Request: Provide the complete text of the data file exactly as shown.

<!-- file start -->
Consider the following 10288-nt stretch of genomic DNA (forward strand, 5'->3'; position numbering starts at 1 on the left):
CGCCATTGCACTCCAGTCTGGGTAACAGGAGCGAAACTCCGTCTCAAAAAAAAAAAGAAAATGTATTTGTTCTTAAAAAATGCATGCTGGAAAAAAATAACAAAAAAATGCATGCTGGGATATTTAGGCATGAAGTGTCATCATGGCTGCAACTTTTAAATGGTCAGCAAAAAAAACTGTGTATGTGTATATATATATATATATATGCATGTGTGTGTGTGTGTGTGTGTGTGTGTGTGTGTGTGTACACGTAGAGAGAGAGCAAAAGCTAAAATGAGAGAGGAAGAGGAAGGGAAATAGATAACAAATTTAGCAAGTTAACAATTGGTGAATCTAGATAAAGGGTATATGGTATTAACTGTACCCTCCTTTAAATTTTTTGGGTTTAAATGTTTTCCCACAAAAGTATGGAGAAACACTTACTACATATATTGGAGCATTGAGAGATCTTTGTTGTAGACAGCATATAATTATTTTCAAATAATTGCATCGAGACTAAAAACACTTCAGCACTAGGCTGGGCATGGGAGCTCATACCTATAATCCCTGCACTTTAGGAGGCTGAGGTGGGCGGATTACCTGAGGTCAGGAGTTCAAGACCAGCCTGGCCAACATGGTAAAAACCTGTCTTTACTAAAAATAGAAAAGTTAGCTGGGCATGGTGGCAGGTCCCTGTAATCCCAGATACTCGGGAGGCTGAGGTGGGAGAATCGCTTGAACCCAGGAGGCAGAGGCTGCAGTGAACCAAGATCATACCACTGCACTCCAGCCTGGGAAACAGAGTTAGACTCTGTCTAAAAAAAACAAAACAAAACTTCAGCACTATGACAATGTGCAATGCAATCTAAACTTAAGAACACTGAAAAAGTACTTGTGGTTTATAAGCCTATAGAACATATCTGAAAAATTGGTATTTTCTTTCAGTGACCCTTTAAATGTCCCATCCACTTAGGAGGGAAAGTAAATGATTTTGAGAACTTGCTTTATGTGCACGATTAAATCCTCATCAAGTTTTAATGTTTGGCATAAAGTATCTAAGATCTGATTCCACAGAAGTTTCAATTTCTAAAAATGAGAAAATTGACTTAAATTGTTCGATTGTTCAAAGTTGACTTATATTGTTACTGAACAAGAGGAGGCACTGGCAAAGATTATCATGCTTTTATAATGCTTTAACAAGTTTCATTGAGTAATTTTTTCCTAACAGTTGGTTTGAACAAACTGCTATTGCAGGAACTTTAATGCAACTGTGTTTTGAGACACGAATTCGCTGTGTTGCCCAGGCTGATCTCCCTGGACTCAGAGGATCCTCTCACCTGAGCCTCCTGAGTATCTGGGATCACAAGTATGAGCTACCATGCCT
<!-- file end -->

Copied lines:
Consider the following 10288-nt stretch of genomic DNA (forward strand, 5'->3'; position numbering starts at 1 on the left):
CGCCATTGCACTCCAGTCTGGGTAACAGGAGCGAAACTCCGTCTCAAAAAAAAAAAGAAAATGTATTTGTTCTTAAAAAATGCATGCTGGAAAAAAATAACAAAAAAATGCATGCTGGGATATTTAGGCATGAAGTGTCATCATGGCTGCAACTTTTAAATGGTCAGCAAAAAAAACTGTGTATGTGTATATATATATATATATATGCATGTGTGTGTGTGTGTGTGTGTGTGTGTGTGTGTGTGTACACGTAGAGAGAGAGCAAAAGCTAAAATGAGAGAGGAAGAGGAAGGGAAATAGATAACAAATTTAGCAAGTTAACAATTGGTGAATCTAGATAAAGGGTATATGGTATTAACTGTACCCTCCTTTAAATTTTTTGGGTTTAAATGTTTTCCCACAAAAGTATGGAGAAACACTTACTACATATATTGGAGCATTGAGAGATCTTTGTTGTAGACAGCATATAATTATTTTCAAATAATTGCATCGAGACTAAAAACACTTCAGCACTAGGCTGGGCATGGGAGCTCATACCTATAATCCCTGCACTTTAGGAGGCTGAGGTGGGCGGATTACCTGAGGTCAGGAGTTCAAGACCAGCCTGGCCAACATGGTAAAAACCTGTCTTTACTAAAAATAGAAAAGTTAGCTGGGCATGGTGGCAGGTCCCTGTAATCCCAGATACTCGGGAGGCTGAGGTGGGAGAATCGCTTGAACCCAGGAGGCAGAGGCTGCAGTGAACCAAGATCATACCACTGCACTCCAGCCTGGGAAACAGAGTTAGACTCTGTCTAAAAAAAACAAAACAAAACTTCAGCACTATGACAATGTGCAATGCAATCTAAACTTAAGAACACTGAAAAAGTACTTGTGGTTTATAAGCCTATAGAACATATCTGAAAAATTGGTATTTTCTTTCAGTGACCCTTTAAATGTCCCATCCACTTAGGAGGGAAAGTAAATGATTTTGAGAACTTGCTTTATGTGCACGATTAAATCCTCATCAAGTTTTAATGTTTGGCATAAAGTATCTAAGATCTGATTCCACAGAAGTTTCAATTTCTAAAAATGAGAAAATTGACTTAAATTGTTCGATTGTTCAAAGTTGACTTATATTGTTACTGAACAAGAGGAGGCACTGGCAAAGATTATCATGCTTTTATAATGCTTTAACAAGTTTCATTGAGTAATTTTTTCCTAACAGTTGGTTTGAACAAACTGCTATTGCAGGAACTTTAATGCAACTGTGTTTTGAGACACGAATTCGCTGTGTTGCCCAGGCTGATCTCCCTGGACTCAGAGGATCCTCTCACCTGAGCCTCCTGAGTATCTGGGATCACAAGTATGAGCTACCATGCCT